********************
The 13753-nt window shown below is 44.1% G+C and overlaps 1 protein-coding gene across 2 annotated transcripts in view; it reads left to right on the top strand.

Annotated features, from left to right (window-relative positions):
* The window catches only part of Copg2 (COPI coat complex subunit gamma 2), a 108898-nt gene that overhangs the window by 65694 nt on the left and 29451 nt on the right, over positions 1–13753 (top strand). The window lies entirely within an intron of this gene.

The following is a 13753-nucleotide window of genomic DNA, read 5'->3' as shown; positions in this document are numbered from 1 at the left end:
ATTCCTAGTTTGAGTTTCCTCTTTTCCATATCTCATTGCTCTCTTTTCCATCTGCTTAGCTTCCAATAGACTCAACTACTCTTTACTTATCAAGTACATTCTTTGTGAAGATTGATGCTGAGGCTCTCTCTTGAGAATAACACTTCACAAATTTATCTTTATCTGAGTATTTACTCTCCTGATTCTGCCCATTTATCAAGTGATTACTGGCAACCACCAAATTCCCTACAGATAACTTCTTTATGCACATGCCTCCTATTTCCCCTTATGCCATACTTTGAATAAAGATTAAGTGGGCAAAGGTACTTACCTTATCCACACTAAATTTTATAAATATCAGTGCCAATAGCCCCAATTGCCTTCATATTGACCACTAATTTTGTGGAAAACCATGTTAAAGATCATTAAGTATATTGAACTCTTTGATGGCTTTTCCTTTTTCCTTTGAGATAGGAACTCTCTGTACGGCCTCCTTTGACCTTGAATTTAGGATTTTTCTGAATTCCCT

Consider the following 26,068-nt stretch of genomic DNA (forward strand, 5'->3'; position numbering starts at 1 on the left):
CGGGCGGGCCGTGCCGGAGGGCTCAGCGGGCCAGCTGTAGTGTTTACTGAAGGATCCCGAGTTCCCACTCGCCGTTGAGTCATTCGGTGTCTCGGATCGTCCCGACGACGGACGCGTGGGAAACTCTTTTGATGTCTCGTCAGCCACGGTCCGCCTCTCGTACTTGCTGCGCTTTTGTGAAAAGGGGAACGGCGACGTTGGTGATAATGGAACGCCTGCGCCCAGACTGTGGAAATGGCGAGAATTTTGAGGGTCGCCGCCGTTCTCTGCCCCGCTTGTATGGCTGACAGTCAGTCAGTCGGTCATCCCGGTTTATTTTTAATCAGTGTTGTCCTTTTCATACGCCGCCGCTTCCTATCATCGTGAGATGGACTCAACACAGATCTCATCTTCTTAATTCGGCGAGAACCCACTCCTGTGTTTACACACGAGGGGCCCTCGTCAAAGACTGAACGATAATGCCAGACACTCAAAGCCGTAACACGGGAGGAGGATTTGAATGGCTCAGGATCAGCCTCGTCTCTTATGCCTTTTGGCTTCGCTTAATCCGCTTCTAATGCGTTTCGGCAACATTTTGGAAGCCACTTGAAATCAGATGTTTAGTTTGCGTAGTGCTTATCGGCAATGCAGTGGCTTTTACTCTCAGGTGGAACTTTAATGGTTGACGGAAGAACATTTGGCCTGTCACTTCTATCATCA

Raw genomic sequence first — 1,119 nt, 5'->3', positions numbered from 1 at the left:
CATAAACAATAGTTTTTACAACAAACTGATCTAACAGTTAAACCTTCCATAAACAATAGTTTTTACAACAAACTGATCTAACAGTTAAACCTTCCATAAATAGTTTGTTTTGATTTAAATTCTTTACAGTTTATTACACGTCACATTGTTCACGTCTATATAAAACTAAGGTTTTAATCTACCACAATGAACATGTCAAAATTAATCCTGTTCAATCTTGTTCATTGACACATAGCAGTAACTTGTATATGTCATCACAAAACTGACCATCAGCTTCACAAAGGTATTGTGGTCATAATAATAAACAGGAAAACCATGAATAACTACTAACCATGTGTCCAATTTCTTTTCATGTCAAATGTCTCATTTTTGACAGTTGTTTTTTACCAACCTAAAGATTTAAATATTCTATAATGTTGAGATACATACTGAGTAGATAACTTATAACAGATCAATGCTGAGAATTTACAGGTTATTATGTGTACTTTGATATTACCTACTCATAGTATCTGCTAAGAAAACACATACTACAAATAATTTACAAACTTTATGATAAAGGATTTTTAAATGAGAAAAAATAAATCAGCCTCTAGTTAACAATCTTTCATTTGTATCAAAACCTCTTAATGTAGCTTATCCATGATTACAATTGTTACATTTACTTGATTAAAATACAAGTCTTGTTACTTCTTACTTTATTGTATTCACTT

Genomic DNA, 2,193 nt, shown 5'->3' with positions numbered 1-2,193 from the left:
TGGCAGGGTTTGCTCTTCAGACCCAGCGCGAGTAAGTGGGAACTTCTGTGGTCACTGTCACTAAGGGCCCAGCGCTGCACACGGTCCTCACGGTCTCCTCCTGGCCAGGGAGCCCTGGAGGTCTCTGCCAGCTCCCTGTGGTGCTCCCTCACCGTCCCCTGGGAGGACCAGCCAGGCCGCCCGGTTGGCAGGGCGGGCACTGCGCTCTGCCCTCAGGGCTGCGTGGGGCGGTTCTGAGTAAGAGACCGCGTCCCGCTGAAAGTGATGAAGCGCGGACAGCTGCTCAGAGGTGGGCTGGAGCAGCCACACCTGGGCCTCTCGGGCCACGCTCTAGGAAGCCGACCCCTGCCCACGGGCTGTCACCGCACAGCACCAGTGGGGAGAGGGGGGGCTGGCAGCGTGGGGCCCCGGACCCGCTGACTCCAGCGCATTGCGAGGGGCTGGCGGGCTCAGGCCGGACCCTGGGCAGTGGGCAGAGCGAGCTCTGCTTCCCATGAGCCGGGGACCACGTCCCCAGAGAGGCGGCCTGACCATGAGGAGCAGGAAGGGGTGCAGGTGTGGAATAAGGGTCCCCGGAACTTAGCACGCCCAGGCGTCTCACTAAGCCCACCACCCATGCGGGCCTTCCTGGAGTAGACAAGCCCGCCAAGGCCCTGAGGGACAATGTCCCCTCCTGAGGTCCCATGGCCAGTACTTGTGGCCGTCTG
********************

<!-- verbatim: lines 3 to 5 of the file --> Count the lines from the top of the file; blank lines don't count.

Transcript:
* The window catches only part of Copg2 (COPI coat complex subunit gamma 2), a 108898-nt gene that overhangs the window by 65694 nt on the left and 29451 nt on the right, over positions 1–13753 (top strand). The window lies entirely within an intron of this gene.

The following is a 13753-nucleotide window of genomic DNA, read 5'->3' as shown; positions in this document are numbered from 1 at the left end:
ATTCCTAGTTTGAGTTTCCTCTTTTCCATATCTCATTGCTCTCTTTTCCATCTGCTTAGCTTCCAATAGACTCAACTACTCTTTACTTATCAAGTACATTCTTTGTGAAGATTGATGCTGAGGCTCTCTCTTGAGAATAACACTTCACAAATTTATCTTTATCTGAGTATTTACTCTCCTGATTCTGCCCATTTATCAAGTGATTACTGGCAACCACCAAATTCCCTACAGATAACTTCTTTATGCACATGCCTCCTATTTCCCCTTATGCCATACTTTGAATAAAGATTAAGTGGGCAAAGGTACTTACCTTATCCACACTAAATTTTATAAATATCAGTGCCAATAGCCCCAATTGCCTTCATATTGACCACTAATTTTGTGGAAAACCATGTTAAAGATCATTAAGTATATTGAACTCTTTGATGGCTTTTCCTTTTTCCTTTGAGATAGGAACTCTCTGTACGGCCTCCTTTGACCTTGAATTTAGGATTTTTCTGAATTCCCT